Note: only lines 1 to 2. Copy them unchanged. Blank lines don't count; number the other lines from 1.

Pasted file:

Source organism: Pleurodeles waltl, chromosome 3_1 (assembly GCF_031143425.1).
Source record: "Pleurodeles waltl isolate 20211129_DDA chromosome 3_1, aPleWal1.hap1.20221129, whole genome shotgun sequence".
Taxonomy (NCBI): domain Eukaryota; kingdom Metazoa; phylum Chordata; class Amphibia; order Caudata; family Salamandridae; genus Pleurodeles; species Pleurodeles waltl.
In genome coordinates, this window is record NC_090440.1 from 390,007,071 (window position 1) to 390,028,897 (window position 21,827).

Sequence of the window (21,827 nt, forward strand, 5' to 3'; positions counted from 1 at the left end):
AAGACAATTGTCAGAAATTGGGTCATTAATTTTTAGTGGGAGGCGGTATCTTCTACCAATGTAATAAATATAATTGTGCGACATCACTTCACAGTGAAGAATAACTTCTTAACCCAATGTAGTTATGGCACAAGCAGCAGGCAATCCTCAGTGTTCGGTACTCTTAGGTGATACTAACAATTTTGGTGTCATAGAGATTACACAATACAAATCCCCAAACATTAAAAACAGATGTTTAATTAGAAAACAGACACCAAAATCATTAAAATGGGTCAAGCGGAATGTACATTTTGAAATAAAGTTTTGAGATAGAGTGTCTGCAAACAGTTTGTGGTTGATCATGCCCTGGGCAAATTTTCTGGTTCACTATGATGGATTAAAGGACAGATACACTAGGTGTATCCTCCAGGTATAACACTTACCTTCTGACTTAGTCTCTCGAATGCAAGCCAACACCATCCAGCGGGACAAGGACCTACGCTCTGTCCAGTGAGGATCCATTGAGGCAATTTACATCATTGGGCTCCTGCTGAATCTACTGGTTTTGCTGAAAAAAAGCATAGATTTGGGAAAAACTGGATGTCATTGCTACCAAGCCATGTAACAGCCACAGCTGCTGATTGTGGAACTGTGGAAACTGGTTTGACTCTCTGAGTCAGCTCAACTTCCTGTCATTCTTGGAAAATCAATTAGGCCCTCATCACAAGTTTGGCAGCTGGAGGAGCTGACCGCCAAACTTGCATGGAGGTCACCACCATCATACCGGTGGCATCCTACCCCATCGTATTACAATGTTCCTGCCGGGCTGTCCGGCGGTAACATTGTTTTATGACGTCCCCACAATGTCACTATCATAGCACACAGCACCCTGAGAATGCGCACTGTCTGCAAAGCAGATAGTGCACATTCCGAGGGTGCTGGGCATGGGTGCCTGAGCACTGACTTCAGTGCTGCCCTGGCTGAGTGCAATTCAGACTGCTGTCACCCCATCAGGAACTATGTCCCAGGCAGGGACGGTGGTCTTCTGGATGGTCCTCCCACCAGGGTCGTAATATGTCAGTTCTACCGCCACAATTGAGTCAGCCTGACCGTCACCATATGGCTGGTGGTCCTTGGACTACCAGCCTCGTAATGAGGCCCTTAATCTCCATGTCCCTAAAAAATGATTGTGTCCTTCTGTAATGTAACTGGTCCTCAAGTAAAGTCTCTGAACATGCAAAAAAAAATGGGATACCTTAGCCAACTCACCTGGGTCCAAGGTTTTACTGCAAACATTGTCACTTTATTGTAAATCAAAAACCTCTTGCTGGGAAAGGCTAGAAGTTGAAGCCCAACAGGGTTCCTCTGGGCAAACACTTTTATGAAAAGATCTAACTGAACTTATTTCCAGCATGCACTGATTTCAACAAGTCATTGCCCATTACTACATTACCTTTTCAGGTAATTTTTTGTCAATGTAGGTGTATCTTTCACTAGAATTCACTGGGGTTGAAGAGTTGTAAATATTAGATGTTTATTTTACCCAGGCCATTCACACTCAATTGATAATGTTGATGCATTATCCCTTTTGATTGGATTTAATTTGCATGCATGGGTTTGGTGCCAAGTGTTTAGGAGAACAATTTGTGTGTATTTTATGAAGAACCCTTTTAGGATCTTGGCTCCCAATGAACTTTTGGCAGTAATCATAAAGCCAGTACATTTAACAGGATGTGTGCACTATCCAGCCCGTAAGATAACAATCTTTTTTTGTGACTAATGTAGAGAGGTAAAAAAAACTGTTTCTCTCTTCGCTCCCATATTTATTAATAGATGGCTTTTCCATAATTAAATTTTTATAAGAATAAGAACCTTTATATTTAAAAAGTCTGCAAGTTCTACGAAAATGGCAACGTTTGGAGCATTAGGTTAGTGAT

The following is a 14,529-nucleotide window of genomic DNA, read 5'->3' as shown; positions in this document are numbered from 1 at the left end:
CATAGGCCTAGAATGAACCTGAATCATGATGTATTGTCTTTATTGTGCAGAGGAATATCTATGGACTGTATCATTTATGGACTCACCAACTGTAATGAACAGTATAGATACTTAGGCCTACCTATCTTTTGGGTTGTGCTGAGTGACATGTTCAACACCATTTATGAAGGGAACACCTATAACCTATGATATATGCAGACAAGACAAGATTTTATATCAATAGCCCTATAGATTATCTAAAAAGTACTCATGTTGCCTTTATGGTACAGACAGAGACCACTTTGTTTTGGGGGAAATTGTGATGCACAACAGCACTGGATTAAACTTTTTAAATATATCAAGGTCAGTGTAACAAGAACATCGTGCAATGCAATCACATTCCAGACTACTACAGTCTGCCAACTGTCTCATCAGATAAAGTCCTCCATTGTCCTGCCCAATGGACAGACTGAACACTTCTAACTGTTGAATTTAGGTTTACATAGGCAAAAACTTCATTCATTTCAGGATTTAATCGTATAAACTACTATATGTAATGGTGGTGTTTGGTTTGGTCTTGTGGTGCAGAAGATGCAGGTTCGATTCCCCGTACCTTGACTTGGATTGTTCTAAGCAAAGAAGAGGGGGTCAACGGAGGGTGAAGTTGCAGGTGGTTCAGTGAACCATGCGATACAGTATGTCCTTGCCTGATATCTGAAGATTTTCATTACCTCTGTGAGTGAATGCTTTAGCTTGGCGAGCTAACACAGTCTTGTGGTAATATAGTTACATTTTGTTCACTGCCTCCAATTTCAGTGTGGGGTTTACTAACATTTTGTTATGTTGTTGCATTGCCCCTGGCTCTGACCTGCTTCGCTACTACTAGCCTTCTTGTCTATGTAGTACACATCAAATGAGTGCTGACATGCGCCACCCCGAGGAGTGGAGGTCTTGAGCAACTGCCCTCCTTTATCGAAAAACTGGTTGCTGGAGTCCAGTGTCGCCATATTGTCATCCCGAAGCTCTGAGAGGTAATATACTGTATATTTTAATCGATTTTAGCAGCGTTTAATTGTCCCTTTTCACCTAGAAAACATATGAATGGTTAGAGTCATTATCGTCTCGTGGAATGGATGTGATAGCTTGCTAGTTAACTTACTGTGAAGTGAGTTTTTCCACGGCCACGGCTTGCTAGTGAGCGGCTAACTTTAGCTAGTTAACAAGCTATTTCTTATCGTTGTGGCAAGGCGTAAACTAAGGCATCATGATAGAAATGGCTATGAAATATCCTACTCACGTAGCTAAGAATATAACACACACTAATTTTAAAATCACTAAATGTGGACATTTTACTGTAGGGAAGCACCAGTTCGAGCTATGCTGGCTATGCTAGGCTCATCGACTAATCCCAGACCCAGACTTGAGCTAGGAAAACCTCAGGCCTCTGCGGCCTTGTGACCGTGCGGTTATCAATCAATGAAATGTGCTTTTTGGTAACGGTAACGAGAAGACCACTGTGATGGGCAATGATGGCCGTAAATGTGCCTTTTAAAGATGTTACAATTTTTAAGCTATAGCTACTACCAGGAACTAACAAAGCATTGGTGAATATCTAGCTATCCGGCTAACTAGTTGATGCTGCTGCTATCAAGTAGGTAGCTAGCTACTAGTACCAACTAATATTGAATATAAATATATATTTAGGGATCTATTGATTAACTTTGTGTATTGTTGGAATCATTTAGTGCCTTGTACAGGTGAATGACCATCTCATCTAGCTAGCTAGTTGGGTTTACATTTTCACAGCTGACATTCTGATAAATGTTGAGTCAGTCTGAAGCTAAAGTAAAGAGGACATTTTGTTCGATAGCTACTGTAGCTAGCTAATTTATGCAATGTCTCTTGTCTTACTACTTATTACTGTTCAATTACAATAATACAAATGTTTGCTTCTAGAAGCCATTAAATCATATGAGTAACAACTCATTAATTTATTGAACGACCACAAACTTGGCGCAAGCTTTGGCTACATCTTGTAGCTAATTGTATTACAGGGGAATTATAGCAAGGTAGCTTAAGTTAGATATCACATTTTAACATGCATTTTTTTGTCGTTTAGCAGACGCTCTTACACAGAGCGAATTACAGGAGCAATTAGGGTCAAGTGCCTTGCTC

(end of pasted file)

Source organism: Pleurodeles waltl, chromosome 3_1 (assembly GCF_031143425.1).
Source record: "Pleurodeles waltl isolate 20211129_DDA chromosome 3_1, aPleWal1.hap1.20221129, whole genome shotgun sequence".